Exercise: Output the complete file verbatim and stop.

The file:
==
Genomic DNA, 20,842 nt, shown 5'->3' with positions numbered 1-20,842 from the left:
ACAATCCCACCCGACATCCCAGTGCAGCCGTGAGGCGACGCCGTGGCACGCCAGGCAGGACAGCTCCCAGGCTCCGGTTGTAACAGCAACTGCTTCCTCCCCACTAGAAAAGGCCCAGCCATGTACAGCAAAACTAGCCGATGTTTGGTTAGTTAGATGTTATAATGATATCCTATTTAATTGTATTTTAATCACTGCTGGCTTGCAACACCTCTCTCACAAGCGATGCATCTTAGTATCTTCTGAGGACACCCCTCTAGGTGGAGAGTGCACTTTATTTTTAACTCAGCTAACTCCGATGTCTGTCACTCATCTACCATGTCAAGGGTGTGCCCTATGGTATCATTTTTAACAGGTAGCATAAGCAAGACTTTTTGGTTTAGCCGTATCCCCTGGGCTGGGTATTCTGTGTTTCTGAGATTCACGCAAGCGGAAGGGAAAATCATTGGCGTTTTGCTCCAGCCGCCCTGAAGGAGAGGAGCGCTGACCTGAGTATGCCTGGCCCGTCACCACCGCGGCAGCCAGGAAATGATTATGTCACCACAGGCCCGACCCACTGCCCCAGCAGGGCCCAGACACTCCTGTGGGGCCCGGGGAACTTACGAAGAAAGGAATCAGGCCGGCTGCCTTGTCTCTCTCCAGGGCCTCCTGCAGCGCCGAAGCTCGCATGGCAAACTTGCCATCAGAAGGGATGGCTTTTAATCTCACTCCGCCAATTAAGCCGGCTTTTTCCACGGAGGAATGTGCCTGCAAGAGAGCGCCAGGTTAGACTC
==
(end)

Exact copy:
Genomic DNA, 20,842 nt, shown 5'->3' with positions numbered 1-20,842 from the left:
ACAATCCCACCCGACATCCCAGTGCAGCCGTGAGGCGACGCCGTGGCACGCCAGGCAGGACAGCTCCCAGGCTCCGGTTGTAACAGCAACTGCTTCCTCCCCACTAGAAAAGGCCCAGCCATGTACAGCAAAACTAGCCGATGTTTGGTTAGTTAGATGTTATAATGATATCCTATTTAATTGTATTTTAATCACTGCTGGCTTGCAACACCTCTCTCACAAGCGATGCATCTTAGTATCTTCTGAGGACACCCCTCTAGGTGGAGAGTGCACTTTATTTTTAACTCAGCTAACTCCGATGTCTGTCACTCATCTACCATGTCAAGGGTGTGCCCTATGGTATCATTTTTAACAGGTAGCATAAGCAAGACTTTTTGGTTTAGCCGTATCCCCTGGGCTGGGTATTCTGTGTTTCTGAGATTCACGCAAGCGGAAGGGAAAATCATTGGCGTTTTGCTCCAGCCGCCCTGAAGGAGAGGAGCGCTGACCTGAGTATGCCTGGCCCGTCACCACCGCGGCAGCCAGGAAATGATTATGTCACCACAGGCCCGACCCACTGCCCCAGCAGGGCCCAGACACTCCTGTGGGGCCCGGGGAACTTACGAAGAAAGGAATCAGGCCGGCTGCCTTGTCTCTCTCCAGGGCCTCCTGCAGCGCCGAAGCTCGCATGGCAAACTTGCCATCAGAAGGGATGGCTTTTAATCTCACTCCGCCAATTAAGCCGGCTTTTTCCACGGAGGAATGTGCCTGCAAGAGAGCGCCAGGTTAGACTC